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Israel’s settlement expansion plans criticised
August 13, 2013, 12:11 am

The issue of illegal outposts and settlements seems to have been removed as a stumbling block for Palestinians to agree to negotiations [Getty Images]

The issue of illegal outposts and settlements seems to have been removed as a stumbling block for Palestinians to agree to negotiations [Getty Images]

Palestinian officials have strongly condemned an Israeli plan to construct 1,200 new apartments in existing settlements that have previously been a stumbling block for peace talks.

On Sunday, Israeli Housing Minister Uri Ariel gave final approval for the plan that would enable construction to proceed on land Palestinians say is to be a part of a future state.

Ariel’s green light comes just three days before US-sponsored talks on the borders of such a state are to begin between Israeli and Palestinian negotiators in Jerusalem.

A Palestinian state would encompass the West Bank, Gaza and east Jerusalem, which was captured by Israel in 1967. Since then Israel has built several settlements which house some 560,000 Israelis. The United Nations considers the settlements to be illegal.

Palestinian President Mahmoud Abbas had set a settlement freeze as a pre-condition for talks with Israelis but he dropped the caveat when US Secretary of State John Kerry was able to convince Tel Aviv to release long-serving Palestinian prisoners as an act of good faith.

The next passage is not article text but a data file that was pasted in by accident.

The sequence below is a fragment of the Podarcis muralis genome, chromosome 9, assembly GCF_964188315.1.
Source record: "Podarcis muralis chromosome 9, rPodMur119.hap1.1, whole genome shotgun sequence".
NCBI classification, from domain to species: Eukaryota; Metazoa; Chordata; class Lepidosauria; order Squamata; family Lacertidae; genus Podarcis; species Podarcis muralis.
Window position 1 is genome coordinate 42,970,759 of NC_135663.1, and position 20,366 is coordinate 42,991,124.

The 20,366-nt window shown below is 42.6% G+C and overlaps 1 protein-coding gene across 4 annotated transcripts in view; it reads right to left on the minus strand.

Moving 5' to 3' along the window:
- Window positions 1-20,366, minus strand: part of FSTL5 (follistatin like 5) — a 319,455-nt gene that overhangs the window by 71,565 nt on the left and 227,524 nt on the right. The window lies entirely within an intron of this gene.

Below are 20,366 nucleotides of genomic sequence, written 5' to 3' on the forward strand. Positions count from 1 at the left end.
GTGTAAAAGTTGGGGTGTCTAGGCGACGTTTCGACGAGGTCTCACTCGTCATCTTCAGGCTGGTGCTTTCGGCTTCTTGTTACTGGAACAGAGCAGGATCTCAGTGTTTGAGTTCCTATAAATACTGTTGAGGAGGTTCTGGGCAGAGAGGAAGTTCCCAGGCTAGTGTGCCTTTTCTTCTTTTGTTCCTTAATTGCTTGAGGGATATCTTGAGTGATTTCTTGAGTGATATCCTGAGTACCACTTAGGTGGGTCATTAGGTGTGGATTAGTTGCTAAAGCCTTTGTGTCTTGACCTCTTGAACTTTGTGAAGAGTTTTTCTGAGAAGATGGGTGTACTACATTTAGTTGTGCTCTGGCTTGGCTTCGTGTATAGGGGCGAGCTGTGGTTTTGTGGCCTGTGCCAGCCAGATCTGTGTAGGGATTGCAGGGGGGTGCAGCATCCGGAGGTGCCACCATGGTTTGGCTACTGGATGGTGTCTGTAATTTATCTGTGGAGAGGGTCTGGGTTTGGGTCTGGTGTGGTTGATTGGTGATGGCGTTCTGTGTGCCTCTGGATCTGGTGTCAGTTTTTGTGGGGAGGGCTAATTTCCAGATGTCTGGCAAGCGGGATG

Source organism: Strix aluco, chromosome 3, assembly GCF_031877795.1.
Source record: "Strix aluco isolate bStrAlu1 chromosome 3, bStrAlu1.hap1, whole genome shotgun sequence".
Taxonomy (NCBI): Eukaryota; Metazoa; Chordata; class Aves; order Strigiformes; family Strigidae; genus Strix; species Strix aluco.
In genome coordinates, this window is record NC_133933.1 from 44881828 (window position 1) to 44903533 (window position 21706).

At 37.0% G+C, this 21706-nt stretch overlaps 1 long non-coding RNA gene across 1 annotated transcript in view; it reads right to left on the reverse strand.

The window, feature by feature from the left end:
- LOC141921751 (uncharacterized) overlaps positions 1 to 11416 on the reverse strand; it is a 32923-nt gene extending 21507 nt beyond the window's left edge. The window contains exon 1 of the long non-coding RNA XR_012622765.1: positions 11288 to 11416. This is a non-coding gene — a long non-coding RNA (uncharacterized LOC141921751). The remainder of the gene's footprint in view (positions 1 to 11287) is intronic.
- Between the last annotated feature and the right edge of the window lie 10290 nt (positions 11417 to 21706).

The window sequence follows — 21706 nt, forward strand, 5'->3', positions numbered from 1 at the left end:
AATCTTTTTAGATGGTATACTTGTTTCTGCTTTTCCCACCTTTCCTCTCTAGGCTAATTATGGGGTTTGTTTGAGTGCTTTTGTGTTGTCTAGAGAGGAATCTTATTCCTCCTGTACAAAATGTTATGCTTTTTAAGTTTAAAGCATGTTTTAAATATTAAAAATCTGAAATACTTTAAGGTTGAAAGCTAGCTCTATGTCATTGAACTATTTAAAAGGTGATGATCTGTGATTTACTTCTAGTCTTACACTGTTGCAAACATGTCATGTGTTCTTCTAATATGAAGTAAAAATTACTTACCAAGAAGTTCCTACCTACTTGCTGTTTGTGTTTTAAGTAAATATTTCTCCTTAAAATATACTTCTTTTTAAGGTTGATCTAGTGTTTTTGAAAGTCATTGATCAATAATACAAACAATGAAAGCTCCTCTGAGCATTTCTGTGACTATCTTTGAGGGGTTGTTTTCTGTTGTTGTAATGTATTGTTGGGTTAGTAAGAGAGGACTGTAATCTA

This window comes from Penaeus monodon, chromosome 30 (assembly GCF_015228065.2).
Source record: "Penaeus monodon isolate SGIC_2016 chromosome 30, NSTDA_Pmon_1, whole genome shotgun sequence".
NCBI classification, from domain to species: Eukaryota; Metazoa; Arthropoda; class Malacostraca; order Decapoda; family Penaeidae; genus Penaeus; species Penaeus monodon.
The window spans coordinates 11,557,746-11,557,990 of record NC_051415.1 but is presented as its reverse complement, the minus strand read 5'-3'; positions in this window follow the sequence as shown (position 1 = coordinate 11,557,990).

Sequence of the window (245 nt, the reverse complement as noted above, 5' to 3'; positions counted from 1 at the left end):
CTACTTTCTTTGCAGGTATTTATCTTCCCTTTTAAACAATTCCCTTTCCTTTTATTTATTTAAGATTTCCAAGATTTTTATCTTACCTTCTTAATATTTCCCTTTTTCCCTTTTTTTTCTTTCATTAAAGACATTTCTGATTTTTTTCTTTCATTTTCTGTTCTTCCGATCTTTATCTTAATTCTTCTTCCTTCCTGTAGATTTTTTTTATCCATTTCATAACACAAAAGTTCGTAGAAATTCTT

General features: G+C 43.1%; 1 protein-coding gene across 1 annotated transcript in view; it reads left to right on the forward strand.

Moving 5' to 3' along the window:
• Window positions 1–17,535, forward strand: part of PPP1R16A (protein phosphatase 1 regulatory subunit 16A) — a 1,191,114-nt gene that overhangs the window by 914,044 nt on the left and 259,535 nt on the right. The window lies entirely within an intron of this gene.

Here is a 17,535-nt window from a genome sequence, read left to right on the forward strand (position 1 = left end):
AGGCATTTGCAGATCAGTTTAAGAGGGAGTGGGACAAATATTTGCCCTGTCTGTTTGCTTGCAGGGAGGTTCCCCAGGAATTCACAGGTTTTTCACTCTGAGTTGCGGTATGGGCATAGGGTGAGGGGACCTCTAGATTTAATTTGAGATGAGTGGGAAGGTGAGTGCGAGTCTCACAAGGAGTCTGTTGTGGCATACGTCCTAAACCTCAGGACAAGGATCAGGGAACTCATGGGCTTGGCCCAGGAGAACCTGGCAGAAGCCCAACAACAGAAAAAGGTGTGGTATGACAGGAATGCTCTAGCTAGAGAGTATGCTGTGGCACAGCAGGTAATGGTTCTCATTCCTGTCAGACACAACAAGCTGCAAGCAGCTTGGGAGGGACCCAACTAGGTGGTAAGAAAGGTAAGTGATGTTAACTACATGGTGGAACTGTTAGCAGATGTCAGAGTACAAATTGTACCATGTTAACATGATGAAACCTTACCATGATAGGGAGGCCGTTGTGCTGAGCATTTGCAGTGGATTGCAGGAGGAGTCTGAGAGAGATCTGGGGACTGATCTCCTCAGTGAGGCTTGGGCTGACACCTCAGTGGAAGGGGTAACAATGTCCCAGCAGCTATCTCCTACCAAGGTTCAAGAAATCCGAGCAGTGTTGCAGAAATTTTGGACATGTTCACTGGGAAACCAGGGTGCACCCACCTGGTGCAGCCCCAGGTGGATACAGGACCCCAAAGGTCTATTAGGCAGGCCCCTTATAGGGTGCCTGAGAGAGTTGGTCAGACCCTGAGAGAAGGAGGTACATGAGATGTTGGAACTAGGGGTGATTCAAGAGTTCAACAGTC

The office of Israeli Prime Minister Benjamin Netanyahu published on Monday the names of a first batch of 26 prisoners – out of a 104 total – to be released ahead of the peace talks scheduled for Wednesday. Some Israelis have criticised the prime minister for agreeing to the prisoner release saying it will not end the 65-year conflict.

In the meantime, Turkey also criticised Israel’s new settlement expansion plans.

The Turkish Foreign Ministry issued a statement saying it supported the upcoming negotiations and praised the move to release Palestinian prisoners, but it condemned the settlement expansion as being “very far from positively contributing to the peace talks”.

A number of Middle East analysts say the talks have little hope of producing a comprehensive peace deal which allows for the Right of Return of Palestinians displaced since 1948 or sees Israel withdraw to pre-June, 1967 borders. Both these issues are considered non-starters for the Israelis, says Richard Silverstein, a commentator on Israeli-Palestinian negotiations.

“Netanyahu will be unable to carry his far-right coalition into any peace agreement that is remotely based on 1967 borders,” Silverstein says.

Source: Agencies

 

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